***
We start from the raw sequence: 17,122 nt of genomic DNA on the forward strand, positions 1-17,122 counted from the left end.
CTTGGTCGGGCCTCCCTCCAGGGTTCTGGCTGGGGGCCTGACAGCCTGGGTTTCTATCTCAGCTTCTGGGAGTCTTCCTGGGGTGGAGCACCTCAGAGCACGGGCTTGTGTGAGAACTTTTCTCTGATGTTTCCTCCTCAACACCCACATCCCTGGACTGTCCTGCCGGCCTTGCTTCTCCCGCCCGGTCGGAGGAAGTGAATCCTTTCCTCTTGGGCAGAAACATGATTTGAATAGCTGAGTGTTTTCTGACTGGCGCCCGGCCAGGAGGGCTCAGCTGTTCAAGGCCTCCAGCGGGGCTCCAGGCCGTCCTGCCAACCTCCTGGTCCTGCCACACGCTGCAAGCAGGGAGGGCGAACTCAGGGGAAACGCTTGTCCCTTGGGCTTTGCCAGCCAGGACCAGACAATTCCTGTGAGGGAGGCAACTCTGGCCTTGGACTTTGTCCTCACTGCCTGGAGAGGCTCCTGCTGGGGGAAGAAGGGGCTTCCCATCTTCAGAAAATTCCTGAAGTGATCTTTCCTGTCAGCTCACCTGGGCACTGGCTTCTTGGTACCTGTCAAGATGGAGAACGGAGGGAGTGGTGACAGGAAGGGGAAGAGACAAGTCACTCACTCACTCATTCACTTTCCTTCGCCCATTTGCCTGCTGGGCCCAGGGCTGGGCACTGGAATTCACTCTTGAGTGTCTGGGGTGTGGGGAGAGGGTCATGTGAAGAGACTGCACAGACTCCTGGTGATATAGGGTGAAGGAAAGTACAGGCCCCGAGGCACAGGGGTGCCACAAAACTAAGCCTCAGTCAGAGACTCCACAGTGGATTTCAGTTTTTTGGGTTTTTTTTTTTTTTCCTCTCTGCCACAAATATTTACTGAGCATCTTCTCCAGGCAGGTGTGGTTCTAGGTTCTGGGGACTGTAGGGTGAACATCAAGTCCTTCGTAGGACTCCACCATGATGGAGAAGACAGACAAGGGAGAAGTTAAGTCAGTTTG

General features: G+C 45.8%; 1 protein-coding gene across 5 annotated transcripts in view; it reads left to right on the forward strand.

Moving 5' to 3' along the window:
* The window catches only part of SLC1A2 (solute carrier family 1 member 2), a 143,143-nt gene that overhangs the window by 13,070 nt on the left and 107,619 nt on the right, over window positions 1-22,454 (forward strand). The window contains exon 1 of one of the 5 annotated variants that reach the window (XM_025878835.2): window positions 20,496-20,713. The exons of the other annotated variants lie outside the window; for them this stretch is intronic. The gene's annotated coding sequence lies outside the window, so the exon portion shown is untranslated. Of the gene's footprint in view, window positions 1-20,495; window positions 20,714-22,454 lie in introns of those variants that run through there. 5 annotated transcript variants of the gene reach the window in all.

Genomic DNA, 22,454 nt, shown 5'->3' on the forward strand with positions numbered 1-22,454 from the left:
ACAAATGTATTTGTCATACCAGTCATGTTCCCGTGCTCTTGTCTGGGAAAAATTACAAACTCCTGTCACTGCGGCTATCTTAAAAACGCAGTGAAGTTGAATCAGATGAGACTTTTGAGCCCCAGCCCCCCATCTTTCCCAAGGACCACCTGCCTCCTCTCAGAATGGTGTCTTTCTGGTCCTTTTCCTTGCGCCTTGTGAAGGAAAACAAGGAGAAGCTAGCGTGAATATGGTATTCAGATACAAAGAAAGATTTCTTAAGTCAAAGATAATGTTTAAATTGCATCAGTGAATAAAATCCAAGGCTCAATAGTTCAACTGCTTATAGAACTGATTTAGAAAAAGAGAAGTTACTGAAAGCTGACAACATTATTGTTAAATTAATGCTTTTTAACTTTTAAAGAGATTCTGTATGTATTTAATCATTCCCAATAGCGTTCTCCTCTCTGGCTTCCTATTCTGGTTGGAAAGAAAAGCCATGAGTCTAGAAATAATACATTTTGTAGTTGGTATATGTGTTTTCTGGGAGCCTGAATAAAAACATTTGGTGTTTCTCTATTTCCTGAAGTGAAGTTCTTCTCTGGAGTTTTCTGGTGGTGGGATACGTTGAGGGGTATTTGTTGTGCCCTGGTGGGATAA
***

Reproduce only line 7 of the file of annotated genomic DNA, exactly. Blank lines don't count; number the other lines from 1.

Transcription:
ACAAATGTATTTGTCATACCAGTCATGTTCCCGTGCTCTTGTCTGGGAAAAATTACAAACTCCTGTCACTGCGGCTATCTTAAAAACGCAGTGAAGTTGAATCAGATGAGACTTTTGAGCCCCAGCCCCCCATCTTTCCCAAGGACCACCTGCCTCCTCTCAGAATGGTGTCTTTCTGGTCCTTTTCCTTGCGCCTTGTGAAGGAAAACAAGGAGAAGCTAGCGTGAATATGGTATTCAGATACAAAGAAAGATTTCTTAAGTCAAAGATAATGTTTAAATTGCATCAGTGAATAAAATCCAAGGCTCAATAGTTCAACTGCTTATAGAACTGATTTAGAAAAAGAGAAGTTACTGAAAGCTGACAACATTATTGTTAAATTAATGCTTTTTAACTTTTAAAGAGATTCTGTATGTATTTAATCATTCCCAATAGCGTTCTCCTCTCTGGCTTCCTATTCTGGTTGGAAAGAAAAGCCATGAGTCTAGAAATAATACATTTTGTAGTTGGTATATGTGTTTTCTGGGAGCCTGAATAAAAACATTTGGTGTTTCTCTATTTCCTGAAGTGAAGTTCTTCTCTGGAGTTTTCTGGTGGTGGGATACGTTGAGGGGTATTTGTTGTGCCCTGGTGGGATAA